iPad Pro doesn't need a major revamp, but better software

iPad Pro doesn’t need a major revamp, but better software

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Apple last year introduced a new iPad Pro that is essentially the same as the previous generation model, but this time with the faster M2 chip. While rumors suggest that none of the iPad models will get massive upgrades in 2023, it seems that Apple has been working on a “major iPad Pro revamp” for 2024. But at this point, iPad Pro doesn’t need a major revamp, but better software.

The current state of iPad Pro and rumors about the future

The last major redesign of the iPad Pro was in 2018, when the company ditched the design with the Home button in favor of the new one with an edge-to-edge screen. Since then, despite the addition of the Magic Keyboard and improved cameras, the iPad Pro’s hardware has never changed much.

Of course, something else happened in 2021. That was when Apple introduced the first iPad Pro with the M1 chip – until then a chip designed for Macs. And in 2022, iPad Pro was updated again with the same M2 chip as MacBook Air and the new Mac mini.

While the rumors for the 2023 iPad Pro are not exciting, Bloomberg reported this week that Apple is working on a major redesign for the 2024 version, which is also expected to feature an OLED display for the first time on an iPad. In addition, both Bloomberg and 9to5Mac have reported in the past that Apple has considered bringing MagSafe to the iPad Pro.

But honestly, it’s not a new design that the iPad Pro needs – not even an even more powerful chip.

iPad Pro needs better software

For years, the problem with the iPad hasn’t been hardware, but software. Since the 2018 iPad Pro, Apple claims that its tablet is faster than most laptops. Today this is even more true with iPads powered by the same chips as Macs.

Even so, the iPad software is a mess. Although Apple came up with the iPadOS name, it is essentially a version of iOS optimized for larger screens. With iPadOS 16, Apple tried to differentiate iPadOS with Stage Manager – a feature that brings windows to the iPad. While Stage Manager certainly enables a new level of multitasking on the iPad, it’s still much more limited than users find on macOS and Windows.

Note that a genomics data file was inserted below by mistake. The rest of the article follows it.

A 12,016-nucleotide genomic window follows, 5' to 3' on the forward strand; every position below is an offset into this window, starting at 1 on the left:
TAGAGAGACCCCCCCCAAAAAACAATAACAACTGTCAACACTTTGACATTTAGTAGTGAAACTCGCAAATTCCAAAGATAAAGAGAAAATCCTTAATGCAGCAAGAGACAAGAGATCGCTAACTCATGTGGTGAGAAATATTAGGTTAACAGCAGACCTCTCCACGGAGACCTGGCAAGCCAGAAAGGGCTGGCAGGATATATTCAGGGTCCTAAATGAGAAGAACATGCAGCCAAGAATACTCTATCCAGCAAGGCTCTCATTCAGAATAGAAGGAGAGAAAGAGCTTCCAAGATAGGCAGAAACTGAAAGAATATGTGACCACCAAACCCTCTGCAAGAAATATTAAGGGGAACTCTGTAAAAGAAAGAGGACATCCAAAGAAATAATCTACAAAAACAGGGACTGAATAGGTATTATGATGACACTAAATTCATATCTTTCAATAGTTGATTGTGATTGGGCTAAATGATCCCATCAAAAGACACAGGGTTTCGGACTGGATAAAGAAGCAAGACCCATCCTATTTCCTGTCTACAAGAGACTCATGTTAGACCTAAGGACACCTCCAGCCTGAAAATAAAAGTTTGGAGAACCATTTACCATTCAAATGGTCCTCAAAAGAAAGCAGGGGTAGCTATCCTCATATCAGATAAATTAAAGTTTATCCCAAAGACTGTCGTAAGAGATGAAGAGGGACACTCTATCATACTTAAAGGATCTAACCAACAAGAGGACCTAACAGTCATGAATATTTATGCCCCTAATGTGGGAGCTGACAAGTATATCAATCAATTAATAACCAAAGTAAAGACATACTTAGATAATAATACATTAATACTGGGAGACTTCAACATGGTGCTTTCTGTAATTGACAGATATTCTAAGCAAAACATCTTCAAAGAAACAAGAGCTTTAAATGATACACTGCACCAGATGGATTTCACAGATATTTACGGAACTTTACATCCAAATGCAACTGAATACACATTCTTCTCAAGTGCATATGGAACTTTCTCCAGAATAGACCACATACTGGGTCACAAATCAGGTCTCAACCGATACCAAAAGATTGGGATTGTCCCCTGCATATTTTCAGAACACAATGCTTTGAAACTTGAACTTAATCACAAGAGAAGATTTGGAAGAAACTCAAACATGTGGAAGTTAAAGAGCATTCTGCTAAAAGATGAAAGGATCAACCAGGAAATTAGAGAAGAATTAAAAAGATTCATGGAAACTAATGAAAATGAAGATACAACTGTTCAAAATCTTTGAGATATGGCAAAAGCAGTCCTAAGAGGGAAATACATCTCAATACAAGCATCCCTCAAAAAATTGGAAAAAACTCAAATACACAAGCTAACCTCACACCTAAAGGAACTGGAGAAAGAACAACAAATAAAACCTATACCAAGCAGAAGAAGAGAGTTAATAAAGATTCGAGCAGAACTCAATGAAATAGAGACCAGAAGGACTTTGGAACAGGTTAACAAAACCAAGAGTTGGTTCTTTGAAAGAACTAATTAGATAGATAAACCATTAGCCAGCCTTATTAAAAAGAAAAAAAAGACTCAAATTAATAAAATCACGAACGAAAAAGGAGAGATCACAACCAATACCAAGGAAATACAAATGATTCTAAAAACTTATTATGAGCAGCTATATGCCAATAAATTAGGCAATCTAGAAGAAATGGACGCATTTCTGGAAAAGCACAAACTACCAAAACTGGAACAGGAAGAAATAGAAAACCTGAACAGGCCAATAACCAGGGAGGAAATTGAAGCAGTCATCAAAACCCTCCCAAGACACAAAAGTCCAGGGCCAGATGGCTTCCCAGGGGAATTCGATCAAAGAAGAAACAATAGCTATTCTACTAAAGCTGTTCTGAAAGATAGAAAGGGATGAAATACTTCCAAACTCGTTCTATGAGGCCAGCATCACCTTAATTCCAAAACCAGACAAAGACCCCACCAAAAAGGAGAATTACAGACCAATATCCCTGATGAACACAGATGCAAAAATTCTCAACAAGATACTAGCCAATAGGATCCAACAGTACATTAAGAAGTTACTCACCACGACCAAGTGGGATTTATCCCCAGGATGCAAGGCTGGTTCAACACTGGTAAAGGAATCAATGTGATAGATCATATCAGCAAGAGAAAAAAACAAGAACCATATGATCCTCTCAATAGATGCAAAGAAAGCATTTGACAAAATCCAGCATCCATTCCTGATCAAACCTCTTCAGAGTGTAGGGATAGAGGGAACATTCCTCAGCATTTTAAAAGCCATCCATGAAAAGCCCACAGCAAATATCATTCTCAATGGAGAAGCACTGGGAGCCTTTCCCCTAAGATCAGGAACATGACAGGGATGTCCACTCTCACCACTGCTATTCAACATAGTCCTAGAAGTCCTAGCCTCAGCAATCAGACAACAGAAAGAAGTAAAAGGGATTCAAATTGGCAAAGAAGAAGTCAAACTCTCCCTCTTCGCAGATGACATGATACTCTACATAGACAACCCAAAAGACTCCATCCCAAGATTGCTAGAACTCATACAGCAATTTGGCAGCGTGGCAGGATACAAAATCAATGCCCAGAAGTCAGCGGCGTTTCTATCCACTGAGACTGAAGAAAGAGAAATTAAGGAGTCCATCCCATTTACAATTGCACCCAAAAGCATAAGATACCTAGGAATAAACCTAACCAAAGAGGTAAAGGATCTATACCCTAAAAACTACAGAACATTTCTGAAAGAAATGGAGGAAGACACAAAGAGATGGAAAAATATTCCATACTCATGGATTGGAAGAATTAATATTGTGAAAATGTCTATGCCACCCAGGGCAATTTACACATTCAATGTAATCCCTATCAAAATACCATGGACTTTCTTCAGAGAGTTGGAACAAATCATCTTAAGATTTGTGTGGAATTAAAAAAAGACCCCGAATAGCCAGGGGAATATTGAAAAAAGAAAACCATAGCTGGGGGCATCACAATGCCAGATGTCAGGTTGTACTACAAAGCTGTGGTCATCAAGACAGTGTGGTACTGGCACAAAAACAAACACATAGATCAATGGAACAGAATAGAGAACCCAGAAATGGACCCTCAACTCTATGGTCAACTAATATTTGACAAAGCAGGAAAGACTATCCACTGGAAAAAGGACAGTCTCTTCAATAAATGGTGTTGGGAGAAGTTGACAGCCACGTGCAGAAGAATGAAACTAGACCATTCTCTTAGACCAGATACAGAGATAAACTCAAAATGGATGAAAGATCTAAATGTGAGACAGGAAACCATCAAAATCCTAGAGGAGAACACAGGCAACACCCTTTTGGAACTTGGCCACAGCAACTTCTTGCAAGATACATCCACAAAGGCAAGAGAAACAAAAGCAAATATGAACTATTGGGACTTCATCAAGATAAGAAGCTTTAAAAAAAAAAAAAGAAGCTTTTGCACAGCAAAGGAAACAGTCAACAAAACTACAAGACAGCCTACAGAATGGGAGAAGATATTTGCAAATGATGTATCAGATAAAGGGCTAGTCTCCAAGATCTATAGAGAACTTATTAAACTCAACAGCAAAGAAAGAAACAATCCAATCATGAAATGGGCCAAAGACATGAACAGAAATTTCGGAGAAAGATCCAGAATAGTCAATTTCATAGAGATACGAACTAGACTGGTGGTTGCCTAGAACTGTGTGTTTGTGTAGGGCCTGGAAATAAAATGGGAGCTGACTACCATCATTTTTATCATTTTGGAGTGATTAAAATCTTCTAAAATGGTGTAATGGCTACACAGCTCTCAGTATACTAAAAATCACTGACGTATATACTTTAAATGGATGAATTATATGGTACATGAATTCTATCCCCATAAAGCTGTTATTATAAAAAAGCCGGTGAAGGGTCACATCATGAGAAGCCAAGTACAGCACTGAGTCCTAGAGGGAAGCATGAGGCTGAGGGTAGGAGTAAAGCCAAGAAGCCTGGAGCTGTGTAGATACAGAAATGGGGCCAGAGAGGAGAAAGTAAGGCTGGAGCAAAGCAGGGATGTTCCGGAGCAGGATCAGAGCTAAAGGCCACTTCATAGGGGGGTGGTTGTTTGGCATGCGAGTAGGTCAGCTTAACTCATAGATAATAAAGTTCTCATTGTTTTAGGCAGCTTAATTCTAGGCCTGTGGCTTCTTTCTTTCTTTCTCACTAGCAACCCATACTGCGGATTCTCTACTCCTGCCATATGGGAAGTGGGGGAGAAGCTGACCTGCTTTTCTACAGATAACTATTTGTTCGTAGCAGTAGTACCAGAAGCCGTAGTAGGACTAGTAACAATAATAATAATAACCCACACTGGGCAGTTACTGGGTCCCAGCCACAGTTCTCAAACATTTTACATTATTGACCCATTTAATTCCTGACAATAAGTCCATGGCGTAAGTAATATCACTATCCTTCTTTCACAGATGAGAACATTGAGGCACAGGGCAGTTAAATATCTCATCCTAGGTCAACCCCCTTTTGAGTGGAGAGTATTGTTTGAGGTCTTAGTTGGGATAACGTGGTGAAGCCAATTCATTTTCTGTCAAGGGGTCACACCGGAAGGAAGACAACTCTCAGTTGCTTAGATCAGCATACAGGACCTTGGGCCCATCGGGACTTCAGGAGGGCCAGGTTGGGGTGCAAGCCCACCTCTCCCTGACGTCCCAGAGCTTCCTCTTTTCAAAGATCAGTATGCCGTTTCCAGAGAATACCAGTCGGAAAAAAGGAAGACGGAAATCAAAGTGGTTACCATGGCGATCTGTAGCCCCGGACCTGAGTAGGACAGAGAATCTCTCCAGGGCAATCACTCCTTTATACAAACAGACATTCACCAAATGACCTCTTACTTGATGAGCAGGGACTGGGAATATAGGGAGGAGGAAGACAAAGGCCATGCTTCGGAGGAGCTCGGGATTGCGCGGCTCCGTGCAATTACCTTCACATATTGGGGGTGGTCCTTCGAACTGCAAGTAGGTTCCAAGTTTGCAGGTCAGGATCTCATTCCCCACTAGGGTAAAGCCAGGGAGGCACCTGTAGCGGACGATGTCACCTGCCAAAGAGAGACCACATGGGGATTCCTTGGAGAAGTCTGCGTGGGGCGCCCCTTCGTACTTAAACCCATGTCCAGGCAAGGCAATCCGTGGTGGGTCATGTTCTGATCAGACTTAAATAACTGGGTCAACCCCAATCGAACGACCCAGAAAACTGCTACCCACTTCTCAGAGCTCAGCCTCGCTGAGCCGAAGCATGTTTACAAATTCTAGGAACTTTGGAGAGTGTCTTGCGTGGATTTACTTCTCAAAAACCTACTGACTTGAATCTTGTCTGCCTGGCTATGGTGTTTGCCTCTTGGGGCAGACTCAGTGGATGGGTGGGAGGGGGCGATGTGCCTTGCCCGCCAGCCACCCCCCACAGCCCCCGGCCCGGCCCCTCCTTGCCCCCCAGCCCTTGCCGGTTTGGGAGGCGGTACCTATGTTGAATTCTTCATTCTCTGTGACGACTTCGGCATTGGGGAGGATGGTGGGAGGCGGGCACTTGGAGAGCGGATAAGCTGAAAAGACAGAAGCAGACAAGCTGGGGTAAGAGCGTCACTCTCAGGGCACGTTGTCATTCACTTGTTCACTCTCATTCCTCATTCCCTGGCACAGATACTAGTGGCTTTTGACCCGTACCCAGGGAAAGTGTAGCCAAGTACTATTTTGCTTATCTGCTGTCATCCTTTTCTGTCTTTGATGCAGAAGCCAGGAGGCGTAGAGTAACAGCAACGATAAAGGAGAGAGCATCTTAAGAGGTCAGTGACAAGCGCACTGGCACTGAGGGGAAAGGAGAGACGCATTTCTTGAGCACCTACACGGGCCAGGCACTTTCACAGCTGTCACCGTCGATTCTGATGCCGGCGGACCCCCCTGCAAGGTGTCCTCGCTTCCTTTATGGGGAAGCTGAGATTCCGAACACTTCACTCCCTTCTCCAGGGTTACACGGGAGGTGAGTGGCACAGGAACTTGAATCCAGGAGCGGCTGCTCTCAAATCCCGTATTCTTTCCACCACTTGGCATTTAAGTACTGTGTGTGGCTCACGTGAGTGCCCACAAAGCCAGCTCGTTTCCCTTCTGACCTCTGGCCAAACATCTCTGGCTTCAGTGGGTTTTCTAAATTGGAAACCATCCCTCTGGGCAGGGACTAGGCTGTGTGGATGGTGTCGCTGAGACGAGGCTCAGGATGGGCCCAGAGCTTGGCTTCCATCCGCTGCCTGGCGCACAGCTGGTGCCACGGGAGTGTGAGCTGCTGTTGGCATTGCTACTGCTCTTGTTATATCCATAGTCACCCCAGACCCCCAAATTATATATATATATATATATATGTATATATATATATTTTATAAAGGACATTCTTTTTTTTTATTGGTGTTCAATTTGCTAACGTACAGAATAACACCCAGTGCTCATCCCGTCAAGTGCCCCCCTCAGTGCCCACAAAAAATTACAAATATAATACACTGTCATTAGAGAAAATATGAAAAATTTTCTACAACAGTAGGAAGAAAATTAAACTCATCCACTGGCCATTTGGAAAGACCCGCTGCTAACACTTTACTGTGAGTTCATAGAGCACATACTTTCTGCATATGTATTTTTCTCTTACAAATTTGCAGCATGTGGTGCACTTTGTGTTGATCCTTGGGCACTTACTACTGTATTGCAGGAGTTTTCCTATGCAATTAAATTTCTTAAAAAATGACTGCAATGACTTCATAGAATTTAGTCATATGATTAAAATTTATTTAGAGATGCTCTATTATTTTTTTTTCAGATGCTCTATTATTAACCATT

Users can only open four apps per time on each screen, which may be a reasonable limit for the iPad screen but not for when you have an external monitor connected. Just imagine having that limit on a Mac. And Stage Manager is buggy and inconsistent. You can’t even move and arrange the windows freely like in a desktop operating system.

But that’s only part of the problem with iPadOS. Since it is based on iOS, the system is much more limited and restricted. Powerful software available on desktop platforms requires access to some tools that Apple simply doesn’t provide on iOS. This results in developers taking more time or even considering whether it’s worthwhile to release “pro” apps for iPadOS.

Even Apple, which likes to show that iPadOS is a great platform for developers, has never brought apps like Final Cut, Logic Pro, and Xcode to the iPad.

DaVinci Resolve iPad Pro

Will iPadOS 17 unleash the potential of the iPad?

It’s hard to tell at this point. With iPadOS 16 bringing a big focus to features that turn the iPad into a computer, we certainly expect to see more of this with future updates. However, a recent report by Mark Gurman revealed that Apple has been prioritizing the development of its new AR/VR platform over iOS 17.

In other words, users should hold their expectations about features coming with iOS 17 and iPadOS 17. And no matter how much Apple improves the iPad’s hardware, makes it faster, or changes its design, none of this will solve its main problem: having a “baby software” for a powerhorse device.

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